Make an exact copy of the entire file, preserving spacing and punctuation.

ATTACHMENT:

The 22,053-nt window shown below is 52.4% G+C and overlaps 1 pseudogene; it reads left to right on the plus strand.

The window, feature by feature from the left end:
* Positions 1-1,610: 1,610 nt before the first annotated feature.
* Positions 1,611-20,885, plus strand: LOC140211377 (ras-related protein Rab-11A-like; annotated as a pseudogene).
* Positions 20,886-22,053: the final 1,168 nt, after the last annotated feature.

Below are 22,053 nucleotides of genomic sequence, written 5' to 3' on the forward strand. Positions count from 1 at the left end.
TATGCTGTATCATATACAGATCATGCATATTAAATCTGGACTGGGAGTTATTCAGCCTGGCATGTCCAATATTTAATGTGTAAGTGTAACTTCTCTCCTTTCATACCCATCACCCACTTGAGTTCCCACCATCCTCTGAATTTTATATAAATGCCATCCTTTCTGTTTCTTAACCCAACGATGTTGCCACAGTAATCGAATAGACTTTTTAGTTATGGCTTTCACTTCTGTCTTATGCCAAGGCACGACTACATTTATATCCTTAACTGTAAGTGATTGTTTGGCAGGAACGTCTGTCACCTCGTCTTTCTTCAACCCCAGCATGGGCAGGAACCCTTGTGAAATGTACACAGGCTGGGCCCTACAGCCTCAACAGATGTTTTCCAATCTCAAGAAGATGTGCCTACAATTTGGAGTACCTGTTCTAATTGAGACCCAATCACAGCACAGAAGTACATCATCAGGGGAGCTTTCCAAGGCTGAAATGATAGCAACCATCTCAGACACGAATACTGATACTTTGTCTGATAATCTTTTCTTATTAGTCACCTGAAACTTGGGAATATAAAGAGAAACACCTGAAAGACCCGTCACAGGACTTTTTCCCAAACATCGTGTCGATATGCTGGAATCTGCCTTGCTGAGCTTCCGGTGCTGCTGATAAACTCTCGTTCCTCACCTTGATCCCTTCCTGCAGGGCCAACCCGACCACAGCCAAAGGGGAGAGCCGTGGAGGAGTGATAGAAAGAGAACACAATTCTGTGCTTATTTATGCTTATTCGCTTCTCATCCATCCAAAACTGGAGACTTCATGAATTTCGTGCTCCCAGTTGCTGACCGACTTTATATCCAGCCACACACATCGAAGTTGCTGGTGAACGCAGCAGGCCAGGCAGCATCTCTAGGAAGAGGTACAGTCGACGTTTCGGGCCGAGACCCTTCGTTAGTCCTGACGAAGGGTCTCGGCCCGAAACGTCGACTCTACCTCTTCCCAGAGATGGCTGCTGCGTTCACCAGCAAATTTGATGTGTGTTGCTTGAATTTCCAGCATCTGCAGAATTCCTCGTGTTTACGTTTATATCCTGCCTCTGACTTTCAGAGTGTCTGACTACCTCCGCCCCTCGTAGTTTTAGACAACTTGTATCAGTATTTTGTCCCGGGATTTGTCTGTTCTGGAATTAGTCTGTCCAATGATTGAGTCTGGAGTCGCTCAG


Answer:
The 22,053-nt window shown below is 52.4% G+C and overlaps 1 pseudogene; it reads left to right on the plus strand.

The window, feature by feature from the left end:
* Positions 1-1,610: 1,610 nt before the first annotated feature.
* Positions 1,611-20,885, plus strand: LOC140211377 (ras-related protein Rab-11A-like; annotated as a pseudogene).
* Positions 20,886-22,053: the final 1,168 nt, after the last annotated feature.

Below are 22,053 nucleotides of genomic sequence, written 5' to 3' on the forward strand. Positions count from 1 at the left end.
TATGCTGTATCATATACAGATCATGCATATTAAATCTGGACTGGGAGTTATTCAGCCTGGCATGTCCAATATTTAATGTGTAAGTGTAACTTCTCTCCTTTCATACCCATCACCCACTTGAGTTCCCACCATCCTCTGAATTTTATATAAATGCCATCCTTTCTGTTTCTTAACCCAACGATGTTGCCACAGTAATCGAATAGACTTTTTAGTTATGGCTTTCACTTCTGTCTTATGCCAAGGCACGACTACATTTATATCCTTAACTGTAAGTGATTGTTTGGCAGGAACGTCTGTCACCTCGTCTTTCTTCAACCCCAGCATGGGCAGGAACCCTTGTGAAATGTACACAGGCTGGGCCCTACAGCCTCAACAGATGTTTTCCAATCTCAAGAAGATGTGCCTACAATTTGGAGTACCTGTTCTAATTGAGACCCAATCACAGCACAGAAGTACATCATCAGGGGAGCTTTCCAAGGCTGAAATGATAGCAACCATCTCAGACACGAATACTGATACTTTGTCTGATAATCTTTTCTTATTAGTCACCTGAAACTTGGGAATATAAAGAGAAACACCTGAAAGACCCGTCACAGGACTTTTTCCCAAACATCGTGTCGATATGCTGGAATCTGCCTTGCTGAGCTTCCGGTGCTGCTGATAAACTCTCGTTCCTCACCTTGATCCCTTCCTGCAGGGCCAACCCGACCACAGCCAAAGGGGAGAGCCGTGGAGGAGTGATAGAAAGAGAACACAATTCTGTGCTTATTTATGCTTATTCGCTTCTCATCCATCCAAAACTGGAGACTTCATGAATTTCGTGCTCCCAGTTGCTGACCGACTTTATATCCAGCCACACACATCGAAGTTGCTGGTGAACGCAGCAGGCCAGGCAGCATCTCTAGGAAGAGGTACAGTCGACGTTTCGGGCCGAGACCCTTCGTTAGTCCTGACGAAGGGTCTCGGCCCGAAACGTCGACTCTACCTCTTCCCAGAGATGGCTGCTGCGTTCACCAGCAAATTTGATGTGTGTTGCTTGAATTTCCAGCATCTGCAGAATTCCTCGTGTTTACGTTTATATCCTGCCTCTGACTTTCAGAGTGTCTGACTACCTCCGCCCCTCGTAGTTTTAGACAACTTGTATCAGTATTTTGTCCCGGGATTTGTCTGTTCTGGAATTAGTCTGTCCAATGATTGAGTCTGGAGTCGCTCAG